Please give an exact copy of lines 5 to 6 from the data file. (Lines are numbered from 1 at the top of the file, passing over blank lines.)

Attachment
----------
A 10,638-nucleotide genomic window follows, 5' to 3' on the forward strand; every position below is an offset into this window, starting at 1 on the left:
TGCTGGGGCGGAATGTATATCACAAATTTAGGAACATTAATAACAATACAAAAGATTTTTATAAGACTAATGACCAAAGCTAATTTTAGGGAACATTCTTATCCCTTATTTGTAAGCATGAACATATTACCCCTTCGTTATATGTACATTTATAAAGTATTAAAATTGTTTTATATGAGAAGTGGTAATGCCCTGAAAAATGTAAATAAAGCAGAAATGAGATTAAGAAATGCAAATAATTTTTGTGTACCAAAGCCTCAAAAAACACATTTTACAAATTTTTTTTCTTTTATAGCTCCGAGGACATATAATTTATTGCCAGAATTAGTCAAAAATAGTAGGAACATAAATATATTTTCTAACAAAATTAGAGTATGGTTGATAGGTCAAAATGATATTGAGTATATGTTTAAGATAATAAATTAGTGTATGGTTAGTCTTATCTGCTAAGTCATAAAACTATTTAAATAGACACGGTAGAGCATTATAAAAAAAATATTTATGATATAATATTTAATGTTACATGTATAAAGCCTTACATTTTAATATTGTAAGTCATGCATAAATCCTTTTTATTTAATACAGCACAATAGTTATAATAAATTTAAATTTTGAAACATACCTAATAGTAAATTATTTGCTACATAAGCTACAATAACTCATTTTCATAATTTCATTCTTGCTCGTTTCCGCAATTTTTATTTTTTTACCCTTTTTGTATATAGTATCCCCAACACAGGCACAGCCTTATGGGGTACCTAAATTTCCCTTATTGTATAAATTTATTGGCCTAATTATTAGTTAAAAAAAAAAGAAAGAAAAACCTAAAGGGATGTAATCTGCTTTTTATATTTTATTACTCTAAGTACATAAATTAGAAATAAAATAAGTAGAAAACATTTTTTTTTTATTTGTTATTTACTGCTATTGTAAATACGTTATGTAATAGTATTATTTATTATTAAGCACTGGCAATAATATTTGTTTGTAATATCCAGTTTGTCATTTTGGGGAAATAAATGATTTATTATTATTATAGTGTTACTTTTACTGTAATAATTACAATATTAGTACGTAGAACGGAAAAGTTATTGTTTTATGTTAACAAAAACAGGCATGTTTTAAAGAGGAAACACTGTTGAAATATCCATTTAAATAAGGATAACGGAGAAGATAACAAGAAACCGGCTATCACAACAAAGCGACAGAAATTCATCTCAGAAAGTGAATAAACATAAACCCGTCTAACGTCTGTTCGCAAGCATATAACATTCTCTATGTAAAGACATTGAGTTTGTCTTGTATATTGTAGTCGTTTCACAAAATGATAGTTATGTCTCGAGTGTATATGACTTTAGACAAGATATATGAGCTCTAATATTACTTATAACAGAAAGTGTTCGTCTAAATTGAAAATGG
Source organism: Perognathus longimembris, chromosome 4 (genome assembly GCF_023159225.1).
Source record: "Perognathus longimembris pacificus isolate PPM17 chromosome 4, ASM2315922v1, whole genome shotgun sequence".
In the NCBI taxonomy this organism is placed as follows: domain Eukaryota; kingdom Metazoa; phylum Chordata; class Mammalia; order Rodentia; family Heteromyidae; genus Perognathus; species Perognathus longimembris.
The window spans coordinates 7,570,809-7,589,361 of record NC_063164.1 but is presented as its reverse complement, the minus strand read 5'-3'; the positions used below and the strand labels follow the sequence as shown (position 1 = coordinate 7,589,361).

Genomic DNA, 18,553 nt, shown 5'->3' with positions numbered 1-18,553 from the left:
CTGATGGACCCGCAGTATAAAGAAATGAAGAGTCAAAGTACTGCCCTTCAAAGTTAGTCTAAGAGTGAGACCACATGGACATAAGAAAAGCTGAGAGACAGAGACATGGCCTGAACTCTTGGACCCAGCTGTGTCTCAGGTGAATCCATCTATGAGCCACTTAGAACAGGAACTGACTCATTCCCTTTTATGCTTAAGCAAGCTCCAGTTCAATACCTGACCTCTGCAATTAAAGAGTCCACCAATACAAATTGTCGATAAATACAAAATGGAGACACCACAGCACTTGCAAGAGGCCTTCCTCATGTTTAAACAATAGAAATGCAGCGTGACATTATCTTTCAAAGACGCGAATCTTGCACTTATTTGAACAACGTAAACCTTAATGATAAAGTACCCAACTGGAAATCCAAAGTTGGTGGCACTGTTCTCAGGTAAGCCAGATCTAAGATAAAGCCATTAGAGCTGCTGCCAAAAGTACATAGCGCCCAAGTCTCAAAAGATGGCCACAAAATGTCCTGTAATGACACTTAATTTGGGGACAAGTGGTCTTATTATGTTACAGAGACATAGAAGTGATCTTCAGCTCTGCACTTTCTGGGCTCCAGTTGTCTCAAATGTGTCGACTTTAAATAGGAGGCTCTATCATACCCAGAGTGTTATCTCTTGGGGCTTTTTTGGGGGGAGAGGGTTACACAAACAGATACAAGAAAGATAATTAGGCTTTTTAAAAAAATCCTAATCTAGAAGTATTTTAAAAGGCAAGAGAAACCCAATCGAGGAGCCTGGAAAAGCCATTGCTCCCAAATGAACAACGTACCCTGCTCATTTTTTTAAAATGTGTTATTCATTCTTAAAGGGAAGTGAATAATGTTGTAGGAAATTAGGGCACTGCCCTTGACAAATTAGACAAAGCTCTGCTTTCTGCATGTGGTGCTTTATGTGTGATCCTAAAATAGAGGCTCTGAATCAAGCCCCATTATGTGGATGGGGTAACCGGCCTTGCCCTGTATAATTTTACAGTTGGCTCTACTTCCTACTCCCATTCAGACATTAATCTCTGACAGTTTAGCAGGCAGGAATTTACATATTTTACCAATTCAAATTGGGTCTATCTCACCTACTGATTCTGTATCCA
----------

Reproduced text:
In the NCBI taxonomy this organism is placed as follows: domain Eukaryota; kingdom Metazoa; phylum Chordata; class Mammalia; order Rodentia; family Heteromyidae; genus Perognathus; species Perognathus longimembris.
The window spans coordinates 7,570,809-7,589,361 of record NC_063164.1 but is presented as its reverse complement, the minus strand read 5'-3'; the positions used below and the strand labels follow the sequence as shown (position 1 = coordinate 7,589,361).